Review: Tusk Tusk, by David McKee

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Title: Tusk Tusk

Author and Illustrator: David McKee

What it’s about: This book tells the story of a time when elephants came in two colours: black and white. Despite their peaceable attitude towards other creatures, they hated each other because of their obvious colour difference. This hatred develops into full-blown war, the conclusion of which brings about the apparent end of the elephants. Or does it?

Holly’s review: This book is about racism and not liking other people because they look different to you. I didn’t like it because it was scary. The pictures were quite frightening too.

Sam’s review: David McKee is perhaps best known for his much-loved Elmer books but this creation, dating  back to 1978, shows elephants in a much different light. The anthropomorphised creatures not only think like war-mongering humans, their bodies symbolise violence, as their trunks turn from arms with clenched fists into guns  and rifles. The hatred leaps off the page as the white and black elephants wage war on one another. McKee’s use of vibrant colours accentuates the action on the page and I found the glaring elephant eyes unnerving. Towards the end there is a hint that all will be well again, only for an element of unease to creep onto the final page. Not a guaranteed happy ending which might unsettle sensitive children (in fact the whole book might do so).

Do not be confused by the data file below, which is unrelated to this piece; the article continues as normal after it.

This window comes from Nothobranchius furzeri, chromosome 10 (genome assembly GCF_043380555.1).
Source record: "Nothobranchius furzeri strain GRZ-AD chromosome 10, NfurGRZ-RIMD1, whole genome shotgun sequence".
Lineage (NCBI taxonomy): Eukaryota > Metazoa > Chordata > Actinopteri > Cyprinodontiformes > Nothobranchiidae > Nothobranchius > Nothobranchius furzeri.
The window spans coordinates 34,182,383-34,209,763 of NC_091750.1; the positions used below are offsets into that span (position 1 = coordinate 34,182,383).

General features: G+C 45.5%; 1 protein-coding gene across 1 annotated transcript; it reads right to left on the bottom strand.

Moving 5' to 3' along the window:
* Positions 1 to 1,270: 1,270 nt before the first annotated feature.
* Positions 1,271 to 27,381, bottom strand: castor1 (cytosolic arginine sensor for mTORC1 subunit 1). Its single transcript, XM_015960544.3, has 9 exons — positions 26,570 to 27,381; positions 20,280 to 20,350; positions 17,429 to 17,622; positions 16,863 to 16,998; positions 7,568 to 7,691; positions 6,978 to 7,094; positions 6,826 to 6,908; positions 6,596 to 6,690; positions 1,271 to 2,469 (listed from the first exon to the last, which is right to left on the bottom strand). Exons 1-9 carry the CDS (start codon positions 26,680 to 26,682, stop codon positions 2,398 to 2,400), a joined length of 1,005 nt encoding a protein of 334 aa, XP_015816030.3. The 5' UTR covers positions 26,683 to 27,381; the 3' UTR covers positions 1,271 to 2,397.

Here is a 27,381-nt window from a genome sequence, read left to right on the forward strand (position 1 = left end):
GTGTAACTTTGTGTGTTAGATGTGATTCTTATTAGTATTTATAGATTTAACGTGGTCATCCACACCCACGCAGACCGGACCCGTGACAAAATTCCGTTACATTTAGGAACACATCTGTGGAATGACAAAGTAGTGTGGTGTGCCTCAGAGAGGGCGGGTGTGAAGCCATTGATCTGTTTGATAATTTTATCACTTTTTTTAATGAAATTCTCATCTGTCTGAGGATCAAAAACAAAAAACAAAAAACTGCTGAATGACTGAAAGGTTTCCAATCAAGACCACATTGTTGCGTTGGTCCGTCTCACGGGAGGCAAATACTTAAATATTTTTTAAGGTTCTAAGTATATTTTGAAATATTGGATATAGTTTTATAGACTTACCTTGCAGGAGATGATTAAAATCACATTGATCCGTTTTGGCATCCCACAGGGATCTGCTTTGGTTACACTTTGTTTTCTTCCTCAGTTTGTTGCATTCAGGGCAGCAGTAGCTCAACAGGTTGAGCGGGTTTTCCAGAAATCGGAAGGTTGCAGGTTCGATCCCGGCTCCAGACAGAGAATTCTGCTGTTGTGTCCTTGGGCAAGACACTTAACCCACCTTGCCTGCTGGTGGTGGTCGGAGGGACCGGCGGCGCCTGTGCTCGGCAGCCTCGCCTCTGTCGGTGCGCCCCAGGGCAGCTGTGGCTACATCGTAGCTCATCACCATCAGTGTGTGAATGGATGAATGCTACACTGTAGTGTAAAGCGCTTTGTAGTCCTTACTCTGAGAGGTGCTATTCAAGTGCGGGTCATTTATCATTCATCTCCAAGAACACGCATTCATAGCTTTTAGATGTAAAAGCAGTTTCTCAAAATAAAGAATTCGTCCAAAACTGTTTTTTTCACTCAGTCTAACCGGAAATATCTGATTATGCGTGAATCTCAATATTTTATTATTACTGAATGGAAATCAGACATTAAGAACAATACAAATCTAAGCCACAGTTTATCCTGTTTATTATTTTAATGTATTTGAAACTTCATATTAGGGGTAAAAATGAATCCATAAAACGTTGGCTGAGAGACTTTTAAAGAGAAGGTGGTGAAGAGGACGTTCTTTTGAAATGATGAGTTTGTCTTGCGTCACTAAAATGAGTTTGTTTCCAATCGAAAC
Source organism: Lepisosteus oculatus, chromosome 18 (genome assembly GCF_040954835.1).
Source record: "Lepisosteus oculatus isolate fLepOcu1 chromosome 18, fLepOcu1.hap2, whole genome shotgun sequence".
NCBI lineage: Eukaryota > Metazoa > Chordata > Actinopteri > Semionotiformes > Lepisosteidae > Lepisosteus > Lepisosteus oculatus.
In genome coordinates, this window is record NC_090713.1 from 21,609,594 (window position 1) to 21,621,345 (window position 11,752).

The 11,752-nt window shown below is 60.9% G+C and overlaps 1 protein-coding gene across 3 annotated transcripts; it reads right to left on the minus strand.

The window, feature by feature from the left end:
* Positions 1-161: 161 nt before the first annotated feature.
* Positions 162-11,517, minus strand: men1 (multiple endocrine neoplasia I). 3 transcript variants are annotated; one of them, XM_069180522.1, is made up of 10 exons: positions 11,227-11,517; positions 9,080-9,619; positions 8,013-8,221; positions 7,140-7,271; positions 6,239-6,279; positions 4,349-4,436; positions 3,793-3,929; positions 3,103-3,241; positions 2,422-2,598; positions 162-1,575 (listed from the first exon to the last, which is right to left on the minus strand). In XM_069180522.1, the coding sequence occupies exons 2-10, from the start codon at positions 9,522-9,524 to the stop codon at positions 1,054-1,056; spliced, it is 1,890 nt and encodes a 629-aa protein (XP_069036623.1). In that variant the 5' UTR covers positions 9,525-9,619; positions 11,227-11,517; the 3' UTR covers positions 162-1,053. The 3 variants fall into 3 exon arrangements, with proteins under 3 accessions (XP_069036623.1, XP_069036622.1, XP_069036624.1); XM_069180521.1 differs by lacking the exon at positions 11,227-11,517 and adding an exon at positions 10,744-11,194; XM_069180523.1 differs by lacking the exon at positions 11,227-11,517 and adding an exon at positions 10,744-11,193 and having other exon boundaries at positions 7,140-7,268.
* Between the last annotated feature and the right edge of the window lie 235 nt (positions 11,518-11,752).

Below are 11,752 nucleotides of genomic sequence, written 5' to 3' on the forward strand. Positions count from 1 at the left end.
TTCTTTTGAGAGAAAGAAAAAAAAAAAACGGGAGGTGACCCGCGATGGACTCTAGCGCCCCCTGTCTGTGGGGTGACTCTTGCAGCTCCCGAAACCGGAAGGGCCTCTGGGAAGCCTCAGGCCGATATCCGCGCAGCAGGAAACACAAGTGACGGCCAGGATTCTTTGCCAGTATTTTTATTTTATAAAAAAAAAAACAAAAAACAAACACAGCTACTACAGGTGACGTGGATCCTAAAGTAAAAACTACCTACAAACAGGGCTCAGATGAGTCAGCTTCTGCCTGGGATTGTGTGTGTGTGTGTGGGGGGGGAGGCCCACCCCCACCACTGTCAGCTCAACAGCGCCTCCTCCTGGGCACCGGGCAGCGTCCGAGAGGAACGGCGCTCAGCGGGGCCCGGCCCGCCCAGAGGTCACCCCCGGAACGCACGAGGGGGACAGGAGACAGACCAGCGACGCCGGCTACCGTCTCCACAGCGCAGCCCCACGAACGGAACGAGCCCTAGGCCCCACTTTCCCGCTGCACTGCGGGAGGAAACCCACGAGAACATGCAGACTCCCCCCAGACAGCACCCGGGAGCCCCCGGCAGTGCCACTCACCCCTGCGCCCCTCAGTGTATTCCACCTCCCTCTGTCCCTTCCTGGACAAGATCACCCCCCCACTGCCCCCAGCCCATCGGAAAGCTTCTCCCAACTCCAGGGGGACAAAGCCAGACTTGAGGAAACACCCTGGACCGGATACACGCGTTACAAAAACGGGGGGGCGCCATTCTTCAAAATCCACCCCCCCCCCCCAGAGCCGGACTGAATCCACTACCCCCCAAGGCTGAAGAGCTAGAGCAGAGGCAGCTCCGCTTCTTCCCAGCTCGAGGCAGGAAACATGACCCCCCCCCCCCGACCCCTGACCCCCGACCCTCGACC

I checked on Amazon to see what others have made of the book. Generally there were favourable comments along the lines of it being a good book to teach children tolerance and acceptance. One parent did not like it because it had frightened his three-year-old. I come away from this book able to appreciate the artistry in it – McKee’s illustrations are undoubtedly powerful – but wondering if the way the message comes across is rather too severe for young children. Holly has read some pretty harrowing stories before but this short picture book left her uneasy. That is a testament to its power but perhaps the message is more for the adults than the children.

What do you think? Have you read Tusk Tusk?





    • I’ve read a few by David McKee and there’s another one that I have reservations about – The Sad Story of Veronica Who Played the Violin (which I must review at some point). It’s funny in a very black comedy way for adults but I am not sure what children would make of it.


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